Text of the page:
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Features of contract law - Coursework Example

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Student Number: Topic: Subject: Date: The proposition in question relates to offer and acceptance. The first question to consider whether the Ahmed’s advertisement in the newspaper amounted to an invitation to treat or an offer. A contract is formed when there has been an unequivocal offer to enter into a contract by one party and that offer has been unequivocally accepted by the offeree…
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Features of contract law
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Download file to see previous pages An invitation to treat is an expression of willingness to enter into negotiations that may in future materialize in a contract. Therefore, an invitation to treat is the preliminary step that precedes a contract, and that may or may not turn into a contract. The case of Gibson v Manchester City Council (1979) is illustrative in this regard. As the distinction have now become clear between an offer and invitation to treat – the question whether the advertisement in the newspaper placed by Ahmed amounts to an offer or an invitation to treat. According to the rule contained in Pattridge v Crittenden (1968) an advertisement does not amount to an offer, instead it is an invitation to treat. However, an exception to this rule is contained in Carlill v Carbolic Smokeball that advertisements could, in certain situation, turn into an offer themselves and would just beckon an expression of acceptance to seal the contract. Ahmed’s advertisement in this situation amounts to a unilateral offer – an offer that only requires acceptance. Evidence of this found in the words ‘acceptance to be confirmed by 22nd July’. ...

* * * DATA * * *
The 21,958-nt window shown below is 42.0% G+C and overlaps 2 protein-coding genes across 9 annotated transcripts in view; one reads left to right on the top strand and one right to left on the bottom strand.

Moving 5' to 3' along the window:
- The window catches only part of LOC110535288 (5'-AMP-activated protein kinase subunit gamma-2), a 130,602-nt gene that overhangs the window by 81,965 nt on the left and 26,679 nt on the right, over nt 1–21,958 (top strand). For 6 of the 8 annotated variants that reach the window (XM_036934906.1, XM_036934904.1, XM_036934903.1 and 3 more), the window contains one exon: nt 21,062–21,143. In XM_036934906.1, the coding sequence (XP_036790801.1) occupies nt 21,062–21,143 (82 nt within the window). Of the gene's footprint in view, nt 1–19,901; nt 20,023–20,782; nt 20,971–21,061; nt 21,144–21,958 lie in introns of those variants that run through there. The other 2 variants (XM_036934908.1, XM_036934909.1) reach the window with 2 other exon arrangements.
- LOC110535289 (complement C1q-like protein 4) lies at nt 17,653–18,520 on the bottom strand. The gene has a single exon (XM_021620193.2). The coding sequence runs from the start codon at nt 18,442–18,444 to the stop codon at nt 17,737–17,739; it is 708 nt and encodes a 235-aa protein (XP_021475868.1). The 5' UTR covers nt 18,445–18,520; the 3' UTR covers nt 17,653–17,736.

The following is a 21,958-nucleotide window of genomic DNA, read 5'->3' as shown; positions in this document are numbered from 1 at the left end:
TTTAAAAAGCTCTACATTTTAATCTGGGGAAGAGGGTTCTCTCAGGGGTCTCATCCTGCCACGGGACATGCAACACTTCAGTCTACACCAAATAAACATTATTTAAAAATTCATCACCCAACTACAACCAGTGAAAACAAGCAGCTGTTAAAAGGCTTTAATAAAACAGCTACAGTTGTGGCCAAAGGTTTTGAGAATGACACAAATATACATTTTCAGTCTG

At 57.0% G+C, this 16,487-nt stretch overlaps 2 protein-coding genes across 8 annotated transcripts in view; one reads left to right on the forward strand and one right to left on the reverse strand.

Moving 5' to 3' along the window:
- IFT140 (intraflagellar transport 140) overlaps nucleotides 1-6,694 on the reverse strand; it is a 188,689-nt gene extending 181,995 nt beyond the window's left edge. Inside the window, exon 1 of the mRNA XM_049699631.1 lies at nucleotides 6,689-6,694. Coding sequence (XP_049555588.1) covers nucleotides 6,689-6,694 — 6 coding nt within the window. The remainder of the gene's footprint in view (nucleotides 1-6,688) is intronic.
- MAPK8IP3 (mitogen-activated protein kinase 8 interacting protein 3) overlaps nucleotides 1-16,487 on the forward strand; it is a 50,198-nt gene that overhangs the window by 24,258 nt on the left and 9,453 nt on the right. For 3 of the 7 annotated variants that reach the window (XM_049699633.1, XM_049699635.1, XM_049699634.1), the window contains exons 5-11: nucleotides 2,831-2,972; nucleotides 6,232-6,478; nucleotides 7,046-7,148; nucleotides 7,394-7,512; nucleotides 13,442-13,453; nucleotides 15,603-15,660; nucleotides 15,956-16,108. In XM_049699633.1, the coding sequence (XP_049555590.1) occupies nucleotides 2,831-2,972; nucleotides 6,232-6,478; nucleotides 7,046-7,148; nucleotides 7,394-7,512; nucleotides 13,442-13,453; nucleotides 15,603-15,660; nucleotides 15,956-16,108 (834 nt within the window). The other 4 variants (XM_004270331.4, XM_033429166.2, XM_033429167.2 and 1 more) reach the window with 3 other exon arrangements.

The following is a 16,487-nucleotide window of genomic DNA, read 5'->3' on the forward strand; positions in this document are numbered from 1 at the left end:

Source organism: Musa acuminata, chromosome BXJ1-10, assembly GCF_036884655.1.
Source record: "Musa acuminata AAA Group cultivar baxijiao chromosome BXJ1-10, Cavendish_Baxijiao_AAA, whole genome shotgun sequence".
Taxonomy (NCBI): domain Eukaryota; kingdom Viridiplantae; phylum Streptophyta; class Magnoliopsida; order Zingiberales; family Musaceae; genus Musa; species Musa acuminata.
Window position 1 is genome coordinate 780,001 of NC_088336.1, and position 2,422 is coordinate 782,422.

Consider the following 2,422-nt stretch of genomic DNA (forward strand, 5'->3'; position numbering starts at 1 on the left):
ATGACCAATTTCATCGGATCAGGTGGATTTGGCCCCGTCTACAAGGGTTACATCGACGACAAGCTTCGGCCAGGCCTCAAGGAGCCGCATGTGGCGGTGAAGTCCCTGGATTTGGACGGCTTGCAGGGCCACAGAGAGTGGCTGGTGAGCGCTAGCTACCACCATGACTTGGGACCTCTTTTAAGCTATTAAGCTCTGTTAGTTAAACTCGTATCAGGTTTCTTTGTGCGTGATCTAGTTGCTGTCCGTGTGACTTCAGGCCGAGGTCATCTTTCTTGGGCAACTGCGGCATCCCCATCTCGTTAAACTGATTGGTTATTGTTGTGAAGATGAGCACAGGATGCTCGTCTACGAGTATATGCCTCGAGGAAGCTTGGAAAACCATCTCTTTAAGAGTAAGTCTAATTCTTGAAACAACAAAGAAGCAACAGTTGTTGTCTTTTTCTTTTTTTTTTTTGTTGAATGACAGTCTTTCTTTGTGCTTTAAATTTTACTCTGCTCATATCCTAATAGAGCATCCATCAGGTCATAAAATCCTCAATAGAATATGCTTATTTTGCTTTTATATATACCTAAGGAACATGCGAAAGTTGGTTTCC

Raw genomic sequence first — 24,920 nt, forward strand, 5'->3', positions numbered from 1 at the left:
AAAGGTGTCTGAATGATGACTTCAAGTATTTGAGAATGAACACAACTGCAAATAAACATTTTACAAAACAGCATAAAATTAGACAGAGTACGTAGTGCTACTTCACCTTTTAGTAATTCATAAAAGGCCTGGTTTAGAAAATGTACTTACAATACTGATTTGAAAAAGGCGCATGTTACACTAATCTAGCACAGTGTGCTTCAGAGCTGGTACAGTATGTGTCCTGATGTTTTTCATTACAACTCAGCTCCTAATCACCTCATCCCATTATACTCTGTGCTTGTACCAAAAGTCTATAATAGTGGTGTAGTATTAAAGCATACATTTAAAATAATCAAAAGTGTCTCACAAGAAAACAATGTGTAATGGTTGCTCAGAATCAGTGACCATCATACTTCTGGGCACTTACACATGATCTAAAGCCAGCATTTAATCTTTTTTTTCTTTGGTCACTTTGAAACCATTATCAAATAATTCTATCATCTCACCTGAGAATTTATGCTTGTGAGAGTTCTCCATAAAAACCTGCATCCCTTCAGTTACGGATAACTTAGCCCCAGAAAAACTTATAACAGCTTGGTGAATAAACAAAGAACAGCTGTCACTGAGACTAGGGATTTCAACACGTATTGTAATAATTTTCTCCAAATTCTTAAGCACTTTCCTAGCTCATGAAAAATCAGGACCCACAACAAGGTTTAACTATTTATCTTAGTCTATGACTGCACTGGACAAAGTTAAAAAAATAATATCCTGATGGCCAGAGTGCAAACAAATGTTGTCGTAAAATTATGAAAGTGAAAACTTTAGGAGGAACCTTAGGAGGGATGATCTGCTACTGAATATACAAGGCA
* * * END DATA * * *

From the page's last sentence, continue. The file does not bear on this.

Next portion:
A conclusion can be drawn from this case that postal rule, an antiquated rule indeed, is only applicable to non-instantaneous forms of communication. Therefore, by analogy it could be held that postal rule will not apply to emails, which is virtually instantaneous will not governed by this rule. Lord Denning further held in this case that acceptance by telex machine took place where it was received, rather than where it was sent. This approach has been confirmed by the House of Lords in The Brimmes (1975) and Brinkibon Ltd v Stahag Stahl (1983). However, these two cases particularly deal with the issue of time of acceptance. In The Brimnes (1975) the issue was whether a withdrawal of the contract was effective when it was received or when it was actually read. Megaw LJ unequivocally held that acceptance is effective and valid when it is expected to be read not when it is actually read. Which in turn means that acceptance would be valid when it is received not when the recipient, through some fault of his own, failed to read it on time when it was expected to read. Megaw LJ put the judgment in the following words:  “if a notice arrives at the address of the person be notified, at such a time and by such a means of communication that it would in the normal course of business come to the attention of that person on its arrival, that person cannot rely on some failure of himself or his servants to act in a normal businesslike manner in respect of taking cognisance of the communication”. However, in the present situation the acceptance by email has been received at Ahmed’s PC at 5:39pm and that is beyond office hours. It cannot be expected to have been read by Ahmed beyond office hours, but it could be argued that the ...Download file to see next pagesRead More
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